Butt discomfort is a common complaint among cyclists, caused at least in part by road vibrations being transmitted up the frame and into the saddle. As a result, we've seen a number of suspension seatposts and cushy saddles being introduced over the years. The Rinsten Spring takes another approach yet, in the form of a steel spring that's installed between the saddle and seatpost. I recently got to try one out, on my local potholey streets.

Installing the 392-gram Rinsten Spring is a little fiddly, but it's nothing you can't manage if you already know how to mount the saddle directly on the seatpost. No special tools are required, and it only took me several minutes.

The extra height of the device does mean that the seatpost will have to be lowered accordingly. This provided a bit of a challenge in the case of the fatbike I was using, as the seatpost couldn't slide down past the point where the seat tube joined the down tube – fortunately, I was able to get it just low enough. On a lankier-framed road bike, that shouldn't be a problem, but it's still something to be aware of.

The Rinsten Spring can reportedly support riders weighing up to 150 kg (330 lb)(Credit: Ben Coxworth/New Atlas)

Setting the tension is achieved by altering the points at which the saddle and seatpost are attached to the spring – moving those points closer to the front of the spring makes it less bouncy. After some experimentation, I determined that I preferred it at the highest tension. For my weight and riding preferences, having it set much lower felt like riding on a beach ball.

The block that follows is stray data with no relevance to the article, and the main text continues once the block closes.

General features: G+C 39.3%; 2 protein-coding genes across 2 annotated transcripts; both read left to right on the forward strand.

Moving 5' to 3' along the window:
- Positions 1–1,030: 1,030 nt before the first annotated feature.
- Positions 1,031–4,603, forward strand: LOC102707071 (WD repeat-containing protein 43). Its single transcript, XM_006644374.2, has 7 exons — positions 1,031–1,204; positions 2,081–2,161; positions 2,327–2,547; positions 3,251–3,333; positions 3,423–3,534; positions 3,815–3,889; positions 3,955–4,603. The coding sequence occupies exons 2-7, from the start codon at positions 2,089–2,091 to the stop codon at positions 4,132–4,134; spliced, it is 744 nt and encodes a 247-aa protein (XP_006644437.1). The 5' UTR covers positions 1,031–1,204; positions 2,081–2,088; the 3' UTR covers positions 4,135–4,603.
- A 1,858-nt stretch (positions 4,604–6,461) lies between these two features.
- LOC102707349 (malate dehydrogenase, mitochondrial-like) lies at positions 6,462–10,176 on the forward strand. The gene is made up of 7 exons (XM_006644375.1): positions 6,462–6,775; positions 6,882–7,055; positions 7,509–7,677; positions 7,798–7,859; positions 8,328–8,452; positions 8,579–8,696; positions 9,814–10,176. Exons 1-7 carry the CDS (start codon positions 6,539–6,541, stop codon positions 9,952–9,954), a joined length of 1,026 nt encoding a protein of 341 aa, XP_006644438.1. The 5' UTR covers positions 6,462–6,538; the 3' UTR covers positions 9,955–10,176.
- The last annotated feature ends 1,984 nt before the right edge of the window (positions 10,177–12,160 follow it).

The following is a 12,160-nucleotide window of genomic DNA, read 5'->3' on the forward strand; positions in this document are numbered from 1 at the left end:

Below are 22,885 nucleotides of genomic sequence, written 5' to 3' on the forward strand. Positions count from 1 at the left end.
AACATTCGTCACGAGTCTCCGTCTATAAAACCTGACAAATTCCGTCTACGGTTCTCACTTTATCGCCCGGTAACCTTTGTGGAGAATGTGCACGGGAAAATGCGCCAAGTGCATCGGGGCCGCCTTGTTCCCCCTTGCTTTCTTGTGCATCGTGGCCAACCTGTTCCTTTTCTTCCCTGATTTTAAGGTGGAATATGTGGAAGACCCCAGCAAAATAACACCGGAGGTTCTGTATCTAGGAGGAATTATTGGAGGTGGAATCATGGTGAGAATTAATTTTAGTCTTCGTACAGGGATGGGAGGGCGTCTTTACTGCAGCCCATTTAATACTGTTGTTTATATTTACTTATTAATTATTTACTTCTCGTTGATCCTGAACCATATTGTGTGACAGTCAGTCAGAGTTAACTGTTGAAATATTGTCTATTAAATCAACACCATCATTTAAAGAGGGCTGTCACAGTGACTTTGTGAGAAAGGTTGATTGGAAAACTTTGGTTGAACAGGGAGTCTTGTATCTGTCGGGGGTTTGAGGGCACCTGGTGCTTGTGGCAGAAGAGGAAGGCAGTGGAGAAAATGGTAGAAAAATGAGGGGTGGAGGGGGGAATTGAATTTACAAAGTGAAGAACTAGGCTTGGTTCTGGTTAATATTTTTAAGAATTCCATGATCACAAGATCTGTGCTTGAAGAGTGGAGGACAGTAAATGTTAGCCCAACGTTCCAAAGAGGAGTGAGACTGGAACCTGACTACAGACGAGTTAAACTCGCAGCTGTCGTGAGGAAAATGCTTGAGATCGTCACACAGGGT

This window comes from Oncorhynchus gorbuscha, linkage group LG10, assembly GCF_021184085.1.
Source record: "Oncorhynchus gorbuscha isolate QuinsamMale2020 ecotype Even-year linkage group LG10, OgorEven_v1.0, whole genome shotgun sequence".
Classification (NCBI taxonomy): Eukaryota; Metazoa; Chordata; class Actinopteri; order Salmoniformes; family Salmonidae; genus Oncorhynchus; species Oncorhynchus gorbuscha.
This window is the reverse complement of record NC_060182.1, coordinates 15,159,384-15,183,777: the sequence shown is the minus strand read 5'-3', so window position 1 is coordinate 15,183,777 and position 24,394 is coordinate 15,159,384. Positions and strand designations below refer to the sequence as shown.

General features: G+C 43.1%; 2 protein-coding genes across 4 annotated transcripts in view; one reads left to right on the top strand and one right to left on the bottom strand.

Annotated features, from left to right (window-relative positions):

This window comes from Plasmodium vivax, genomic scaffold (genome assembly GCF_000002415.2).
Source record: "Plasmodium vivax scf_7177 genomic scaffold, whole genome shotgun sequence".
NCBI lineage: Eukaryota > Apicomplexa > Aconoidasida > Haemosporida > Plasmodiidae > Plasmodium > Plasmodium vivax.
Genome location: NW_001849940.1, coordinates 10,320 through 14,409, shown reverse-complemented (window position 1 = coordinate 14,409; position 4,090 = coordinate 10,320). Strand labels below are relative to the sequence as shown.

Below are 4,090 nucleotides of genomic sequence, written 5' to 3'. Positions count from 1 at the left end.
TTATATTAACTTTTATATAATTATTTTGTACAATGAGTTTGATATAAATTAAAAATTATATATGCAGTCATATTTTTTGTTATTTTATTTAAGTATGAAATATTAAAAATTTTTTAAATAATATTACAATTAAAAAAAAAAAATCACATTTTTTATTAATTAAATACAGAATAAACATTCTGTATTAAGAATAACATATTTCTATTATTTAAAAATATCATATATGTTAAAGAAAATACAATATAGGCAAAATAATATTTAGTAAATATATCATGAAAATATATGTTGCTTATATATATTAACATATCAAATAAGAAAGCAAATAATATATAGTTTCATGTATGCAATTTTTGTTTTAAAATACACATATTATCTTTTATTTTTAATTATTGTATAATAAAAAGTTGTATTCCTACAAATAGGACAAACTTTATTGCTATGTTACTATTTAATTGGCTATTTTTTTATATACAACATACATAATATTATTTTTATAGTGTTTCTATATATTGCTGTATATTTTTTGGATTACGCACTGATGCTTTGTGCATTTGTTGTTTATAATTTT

Even at the optimum setting, the Rinsten Spring still does take some getting used to. It moves as you pedal, initially making the bike feel kind of squishy. Indeed, serious road racers who like a really stiff, efficient ride may not take to it at all. Also, unlike a mountain bike shock absorber, it has no rebound adjustment, so it does noticeably spring back up after compressing when hitting bigger bumps.

Still, it does definitely smooth out the ride in quite a simple manner, so cyclists such as commuters and long-distance tourists may want to give it a try. It's currently the subject of a Kickstarter campaign, where a pledge of US$28 will get you one, when and if it reaches production. The planned retail price is $50.

It can be seen in action, in the video below.

Source: Kickstarter

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